As you can see, these Spanish indefinite pronouns can refer to both people (cualquiera referring to friends) and things (algo and nada referring to objects or concepts).

4. Learn Spanish indefinite pronouns ONLY for people

The next table lists the Spanish indefinite pronouns that can be used only for people:

Spanish Indefinite PronounEnglish Translation
nadieno one
unoone (person)

These indefinite pronouns are specifically used to refer to people or groups of people.

They cannot be used to refer to things or objects. For example, you would never say “Hay alguien en la mesa” (There is someone on the table) because “alguien” refers to a person, not an object.

Now let’s read this conversation:

Anastasia: “¿Has visto a alguien en la oficina?” (Have you seen anyone in the office?)
Jorque: “No, no he visto a nadie.” (No, I haven’t seen anyone.)
Anastasia: “Bueno, quienquiera que sea, espero que llegue pronto.” (Well, whoever it is, I hope they arrive soon.)
Jorque: “Sí, necesitamos a uno más para terminar el proyecto.” (Yes, we need one more person to finish the project.)

The pronouns here are specifically used to refer to people. It’s made clear that the subject being discussed is a person, or a group of people.

5. Use Spanish indefinite pronouns ONLY for things

The following table is all about the Spanish indefinite pronouns that are used only for things:

Spanish Indefinite PronounEnglish Translation
ningunonone, not any
otroanother, other

These indefinite pronouns are specifically used to refer to things or objects, not people. Using them to refer to people would be grammatically incorrect and, although natives would understand, could lead to confusion or misunderstanding.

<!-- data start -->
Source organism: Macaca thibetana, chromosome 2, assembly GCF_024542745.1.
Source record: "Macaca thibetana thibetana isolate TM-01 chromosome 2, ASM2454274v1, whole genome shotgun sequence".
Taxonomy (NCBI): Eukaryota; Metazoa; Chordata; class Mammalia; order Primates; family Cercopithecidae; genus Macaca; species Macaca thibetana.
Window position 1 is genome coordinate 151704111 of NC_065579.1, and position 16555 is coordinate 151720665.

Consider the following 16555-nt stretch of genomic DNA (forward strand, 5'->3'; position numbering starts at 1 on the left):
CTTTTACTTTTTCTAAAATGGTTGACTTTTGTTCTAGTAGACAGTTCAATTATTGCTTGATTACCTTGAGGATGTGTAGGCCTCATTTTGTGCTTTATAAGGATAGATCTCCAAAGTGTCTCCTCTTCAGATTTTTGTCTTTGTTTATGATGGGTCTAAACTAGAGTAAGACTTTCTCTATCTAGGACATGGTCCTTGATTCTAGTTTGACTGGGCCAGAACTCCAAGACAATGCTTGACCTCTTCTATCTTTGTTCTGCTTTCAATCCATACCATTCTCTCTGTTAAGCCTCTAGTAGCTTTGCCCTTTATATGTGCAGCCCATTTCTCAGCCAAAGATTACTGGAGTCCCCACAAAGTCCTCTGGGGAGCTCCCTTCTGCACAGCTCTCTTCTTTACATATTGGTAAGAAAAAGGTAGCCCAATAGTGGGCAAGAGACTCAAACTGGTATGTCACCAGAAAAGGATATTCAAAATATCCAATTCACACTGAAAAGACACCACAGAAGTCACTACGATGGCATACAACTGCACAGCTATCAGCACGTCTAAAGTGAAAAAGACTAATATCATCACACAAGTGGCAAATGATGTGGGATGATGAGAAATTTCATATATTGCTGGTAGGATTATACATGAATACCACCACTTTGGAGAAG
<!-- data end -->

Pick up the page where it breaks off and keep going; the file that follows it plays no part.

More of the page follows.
In a real-life scenario, it would look like this:

Ainoa: “¿Tienes algunos libros para prestarme?” (Do you have some books to lend me?)
Ariadna: “Sí, tengo varios. ¿Quieres otro libro además de los que ya tienes?” (Yes, I have several. Do you want another book besides the ones you already have?)
Ainoa: “No, gracias. No necesito ninguno más por ahora.” (No, thanks. I don’t need any more for now.)

In this conversation, the pronouns varios, otro, and ninguno are used to refer to books, which are things or objects, not people.

6. Practice Spanish indefinite pronouns

Fill in the blanks with the appropriate Spanish indefinite pronoun:

This is just part of the exercise we have for this grammar topic with chunks. If you want to practice more, you should click this button below!

7. Alguien, nada, nadie, otro – learn indefinite pronouns with Conversation Based Chunking

Immersing yourself in Spanish audio materials or Spanish TV shows on Netflix is an excellent way to learn indefinite pronouns.

learn spanish indefinite pronouns with effortless conversations

Listen for common chunks or phrases that incorporate these pronouns, such as “¿Tienes algo?” (Do you have something?) or “No conozco a nadie” (I don’t know anyone).

As you repeatedly run into these expressions in context, your ear will become used to how indefinite pronouns are naturally used.

Actively focusing on these high-frequency chunks will help you recognize patterns, and using the Conversation Based Chunking method, you’ll use them yourself in no time!